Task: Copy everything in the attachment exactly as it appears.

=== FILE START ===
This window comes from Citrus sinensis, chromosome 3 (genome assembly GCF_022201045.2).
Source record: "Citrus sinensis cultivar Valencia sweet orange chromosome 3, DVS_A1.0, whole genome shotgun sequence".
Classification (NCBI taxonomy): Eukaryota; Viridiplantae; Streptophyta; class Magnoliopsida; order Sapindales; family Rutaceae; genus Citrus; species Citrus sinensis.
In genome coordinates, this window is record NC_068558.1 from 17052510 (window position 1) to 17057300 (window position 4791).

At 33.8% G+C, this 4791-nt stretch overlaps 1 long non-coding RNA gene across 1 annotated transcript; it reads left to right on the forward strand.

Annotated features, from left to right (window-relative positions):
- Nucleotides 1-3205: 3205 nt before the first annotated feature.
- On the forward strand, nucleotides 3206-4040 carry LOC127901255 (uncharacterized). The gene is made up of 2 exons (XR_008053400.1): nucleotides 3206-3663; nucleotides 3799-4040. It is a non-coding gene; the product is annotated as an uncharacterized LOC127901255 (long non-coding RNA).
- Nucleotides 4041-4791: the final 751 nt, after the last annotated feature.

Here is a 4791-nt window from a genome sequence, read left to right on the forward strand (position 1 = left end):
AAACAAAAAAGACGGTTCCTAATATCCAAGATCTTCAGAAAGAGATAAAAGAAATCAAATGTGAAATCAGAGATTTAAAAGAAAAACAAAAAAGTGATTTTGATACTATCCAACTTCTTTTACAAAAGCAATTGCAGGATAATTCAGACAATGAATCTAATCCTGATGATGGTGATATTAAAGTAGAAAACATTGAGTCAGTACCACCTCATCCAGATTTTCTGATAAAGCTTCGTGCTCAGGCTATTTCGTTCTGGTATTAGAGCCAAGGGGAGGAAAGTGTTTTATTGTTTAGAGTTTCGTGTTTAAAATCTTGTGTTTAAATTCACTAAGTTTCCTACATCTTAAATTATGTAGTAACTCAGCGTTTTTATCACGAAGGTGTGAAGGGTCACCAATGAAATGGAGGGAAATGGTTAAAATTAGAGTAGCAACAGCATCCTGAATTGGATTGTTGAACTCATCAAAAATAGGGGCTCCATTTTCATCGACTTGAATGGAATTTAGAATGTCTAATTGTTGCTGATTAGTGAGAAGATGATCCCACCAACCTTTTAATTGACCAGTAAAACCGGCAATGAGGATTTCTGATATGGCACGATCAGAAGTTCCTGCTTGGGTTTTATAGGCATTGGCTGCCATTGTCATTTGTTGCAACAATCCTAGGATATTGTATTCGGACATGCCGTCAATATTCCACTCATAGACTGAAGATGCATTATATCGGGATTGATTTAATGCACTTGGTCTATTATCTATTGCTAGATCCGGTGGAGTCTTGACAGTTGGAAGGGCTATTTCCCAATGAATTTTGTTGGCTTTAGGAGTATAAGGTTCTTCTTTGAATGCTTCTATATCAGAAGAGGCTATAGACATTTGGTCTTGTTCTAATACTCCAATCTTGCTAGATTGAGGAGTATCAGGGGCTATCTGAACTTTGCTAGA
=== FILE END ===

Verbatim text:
This window comes from Citrus sinensis, chromosome 3 (genome assembly GCF_022201045.2).
Source record: "Citrus sinensis cultivar Valencia sweet orange chromosome 3, DVS_A1.0, whole genome shotgun sequence".
Classification (NCBI taxonomy): Eukaryota; Viridiplantae; Streptophyta; class Magnoliopsida; order Sapindales; family Rutaceae; genus Citrus; species Citrus sinensis.
In genome coordinates, this window is record NC_068558.1 from 17052510 (window position 1) to 17057300 (window position 4791).

At 33.8% G+C, this 4791-nt stretch overlaps 1 long non-coding RNA gene across 1 annotated transcript; it reads left to right on the forward strand.

Annotated features, from left to right (window-relative positions):
- Nucleotides 1-3205: 3205 nt before the first annotated feature.
- On the forward strand, nucleotides 3206-4040 carry LOC127901255 (uncharacterized). The gene is made up of 2 exons (XR_008053400.1): nucleotides 3206-3663; nucleotides 3799-4040. It is a non-coding gene; the product is annotated as an uncharacterized LOC127901255 (long non-coding RNA).
- Nucleotides 4041-4791: the final 751 nt, after the last annotated feature.

Here is a 4791-nt window from a genome sequence, read left to right on the forward strand (position 1 = left end):
AAACAAAAAAGACGGTTCCTAATATCCAAGATCTTCAGAAAGAGATAAAAGAAATCAAATGTGAAATCAGAGATTTAAAAGAAAAACAAAAAAGTGATTTTGATACTATCCAACTTCTTTTACAAAAGCAATTGCAGGATAATTCAGACAATGAATCTAATCCTGATGATGGTGATATTAAAGTAGAAAACATTGAGTCAGTACCACCTCATCCAGATTTTCTGATAAAGCTTCGTGCTCAGGCTATTTCGTTCTGGTATTAGAGCCAAGGGGAGGAAAGTGTTTTATTGTTTAGAGTTTCGTGTTTAAAATCTTGTGTTTAAATTCACTAAGTTTCCTACATCTTAAATTATGTAGTAACTCAGCGTTTTTATCACGAAGGTGTGAAGGGTCACCAATGAAATGGAGGGAAATGGTTAAAATTAGAGTAGCAACAGCATCCTGAATTGGATTGTTGAACTCATCAAAAATAGGGGCTCCATTTTCATCGACTTGAATGGAATTTAGAATGTCTAATTGTTGCTGATTAGTGAGAAGATGATCCCACCAACCTTTTAATTGACCAGTAAAACCGGCAATGAGGATTTCTGATATGGCACGATCAGAAGTTCCTGCTTGGGTTTTATAGGCATTGGCTGCCATTGTCATTTGTTGCAACAATCCTAGGATATTGTATTCGGACATGCCGTCAATATTCCACTCATAGACTGAAGATGCATTATATCGGGATTGATTTAATGCACTTGGTCTATTATCTATTGCTAGATCCGGTGGAGTCTTGACAGTTGGAAGGGCTATTTCCCAATGAATTTTGTTGGCTTTAGGAGTATAAGGTTCTTCTTTGAATGCTTCTATATCAGAAGAGGCTATAGACATTTGGTCTTGTTCTAATACTCCAATCTTGCTAGATTGAGGAGTATCAGGGGCTATCTGAACTTTGCTAGA